Companies doing what they can to keep everybody safe: For most office workers, keeping safe this year meant working from home, and it is impressive how quickly many companies moved their workforces off-site last March. Many are finding the arrangement so congenial they intend to keep it that way. It’s frankly harder to find concrete examples of companies who’ve done a great job keeping retail and other frontline workers safe, though at least some have tried. Frontline medical workers get more attention: Ohiohealth is offering free childcare and hotel rooms to its healthcare workers, and both Hilton and Marriott are donating hotel rooms to millions of other frontline medical workers.
Companies looking outward: Companies of all sizes have jumped at the chance to prove they care for their communities, donating everything from medical supplies to food to straight-up cash. Many companies, like Anheuser-Busch and Gap, are turning their manufacturing might to producing hand sanitizer and protective gear. Some donate in ways they know best—Audible is offering hundreds of free audiobooks to school kids. Others just come up with a plan and run with it: Cisco worked with Bright Horizons to open child care centers for the children of frontline healthcare workers. Many have ramped up corporate matching gift programs or, like Ford Motor Company, refitted employee volunteer programs for a virtual age.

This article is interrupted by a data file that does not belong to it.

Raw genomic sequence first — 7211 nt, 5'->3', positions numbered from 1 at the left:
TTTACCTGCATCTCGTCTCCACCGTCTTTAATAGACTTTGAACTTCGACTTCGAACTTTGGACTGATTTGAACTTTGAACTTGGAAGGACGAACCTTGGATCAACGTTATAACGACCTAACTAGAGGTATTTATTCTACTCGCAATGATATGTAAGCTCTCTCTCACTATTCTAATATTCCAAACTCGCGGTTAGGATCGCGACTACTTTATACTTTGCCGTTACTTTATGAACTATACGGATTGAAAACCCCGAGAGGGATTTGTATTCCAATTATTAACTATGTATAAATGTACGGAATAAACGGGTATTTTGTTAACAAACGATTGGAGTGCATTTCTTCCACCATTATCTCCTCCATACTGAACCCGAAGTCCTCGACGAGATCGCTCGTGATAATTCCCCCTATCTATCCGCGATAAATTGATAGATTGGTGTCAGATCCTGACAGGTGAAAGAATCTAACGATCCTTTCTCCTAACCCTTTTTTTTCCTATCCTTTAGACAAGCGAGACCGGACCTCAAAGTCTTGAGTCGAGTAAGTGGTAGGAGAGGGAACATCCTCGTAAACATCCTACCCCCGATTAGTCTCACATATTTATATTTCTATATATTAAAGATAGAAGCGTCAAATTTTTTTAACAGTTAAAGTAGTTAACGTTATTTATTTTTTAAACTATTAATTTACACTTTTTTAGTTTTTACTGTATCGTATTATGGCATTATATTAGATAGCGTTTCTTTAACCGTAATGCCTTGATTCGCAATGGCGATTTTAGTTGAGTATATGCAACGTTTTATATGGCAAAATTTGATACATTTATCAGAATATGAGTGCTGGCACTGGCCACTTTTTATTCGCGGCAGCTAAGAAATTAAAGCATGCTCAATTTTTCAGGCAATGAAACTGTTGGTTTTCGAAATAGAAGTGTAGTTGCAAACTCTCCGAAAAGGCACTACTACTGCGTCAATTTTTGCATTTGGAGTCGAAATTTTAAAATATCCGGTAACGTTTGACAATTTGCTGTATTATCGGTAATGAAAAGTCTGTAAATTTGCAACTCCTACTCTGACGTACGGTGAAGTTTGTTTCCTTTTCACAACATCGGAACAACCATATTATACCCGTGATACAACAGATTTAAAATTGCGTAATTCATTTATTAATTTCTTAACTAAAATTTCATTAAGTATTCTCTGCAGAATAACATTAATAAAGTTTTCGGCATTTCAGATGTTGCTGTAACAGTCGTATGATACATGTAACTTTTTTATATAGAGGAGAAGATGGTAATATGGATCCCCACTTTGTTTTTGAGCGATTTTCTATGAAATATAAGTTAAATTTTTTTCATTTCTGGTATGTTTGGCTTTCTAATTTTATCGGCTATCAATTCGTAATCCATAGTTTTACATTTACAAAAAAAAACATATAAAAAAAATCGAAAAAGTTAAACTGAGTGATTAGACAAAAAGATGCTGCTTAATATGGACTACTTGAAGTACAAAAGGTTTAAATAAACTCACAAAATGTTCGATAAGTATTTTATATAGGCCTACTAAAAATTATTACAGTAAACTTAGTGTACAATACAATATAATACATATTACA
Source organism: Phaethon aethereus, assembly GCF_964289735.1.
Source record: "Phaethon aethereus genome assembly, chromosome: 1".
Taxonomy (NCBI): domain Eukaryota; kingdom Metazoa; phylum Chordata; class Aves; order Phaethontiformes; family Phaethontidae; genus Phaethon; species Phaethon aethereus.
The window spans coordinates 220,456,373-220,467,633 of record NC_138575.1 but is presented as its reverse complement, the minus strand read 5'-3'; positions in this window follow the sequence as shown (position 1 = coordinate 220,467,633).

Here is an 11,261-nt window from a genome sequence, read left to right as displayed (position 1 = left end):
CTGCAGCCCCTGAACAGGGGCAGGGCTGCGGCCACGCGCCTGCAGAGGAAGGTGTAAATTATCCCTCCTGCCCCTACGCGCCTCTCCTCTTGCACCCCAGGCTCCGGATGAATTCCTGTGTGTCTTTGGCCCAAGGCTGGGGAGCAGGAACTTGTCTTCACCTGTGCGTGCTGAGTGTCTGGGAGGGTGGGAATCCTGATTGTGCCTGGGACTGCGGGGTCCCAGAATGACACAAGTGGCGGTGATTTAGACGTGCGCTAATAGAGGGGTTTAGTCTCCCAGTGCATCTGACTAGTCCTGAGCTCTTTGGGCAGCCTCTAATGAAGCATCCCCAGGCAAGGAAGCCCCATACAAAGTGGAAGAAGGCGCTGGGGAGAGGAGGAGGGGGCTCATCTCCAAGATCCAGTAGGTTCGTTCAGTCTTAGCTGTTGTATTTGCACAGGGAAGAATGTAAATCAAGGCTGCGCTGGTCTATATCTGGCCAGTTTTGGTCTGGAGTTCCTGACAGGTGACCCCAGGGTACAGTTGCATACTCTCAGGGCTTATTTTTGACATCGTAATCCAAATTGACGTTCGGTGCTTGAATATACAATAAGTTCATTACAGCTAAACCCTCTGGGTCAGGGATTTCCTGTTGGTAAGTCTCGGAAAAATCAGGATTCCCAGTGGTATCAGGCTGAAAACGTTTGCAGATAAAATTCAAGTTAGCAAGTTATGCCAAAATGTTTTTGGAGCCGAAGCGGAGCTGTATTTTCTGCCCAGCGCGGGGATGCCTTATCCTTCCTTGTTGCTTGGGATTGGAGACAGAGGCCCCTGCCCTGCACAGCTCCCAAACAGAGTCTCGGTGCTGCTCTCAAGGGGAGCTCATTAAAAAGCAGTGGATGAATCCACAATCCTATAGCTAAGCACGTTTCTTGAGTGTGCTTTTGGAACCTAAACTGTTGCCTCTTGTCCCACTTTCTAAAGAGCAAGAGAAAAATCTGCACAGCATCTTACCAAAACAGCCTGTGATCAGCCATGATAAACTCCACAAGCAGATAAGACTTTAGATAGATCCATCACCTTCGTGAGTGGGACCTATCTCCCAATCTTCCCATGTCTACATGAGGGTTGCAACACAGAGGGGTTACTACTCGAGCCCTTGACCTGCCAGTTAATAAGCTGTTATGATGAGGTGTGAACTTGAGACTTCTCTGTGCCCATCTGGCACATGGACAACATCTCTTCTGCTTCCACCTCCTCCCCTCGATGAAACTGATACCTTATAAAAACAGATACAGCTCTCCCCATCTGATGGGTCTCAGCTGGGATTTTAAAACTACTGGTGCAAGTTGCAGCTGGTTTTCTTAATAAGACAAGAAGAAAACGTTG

By now it is clear that 2020 will have a special place in the history books. Whether individual employers will turn out to be famous for the way they handled it, or notorious for the way they didn’t, is still far from certain; for now, I’m just going to be grateful for those that have tried.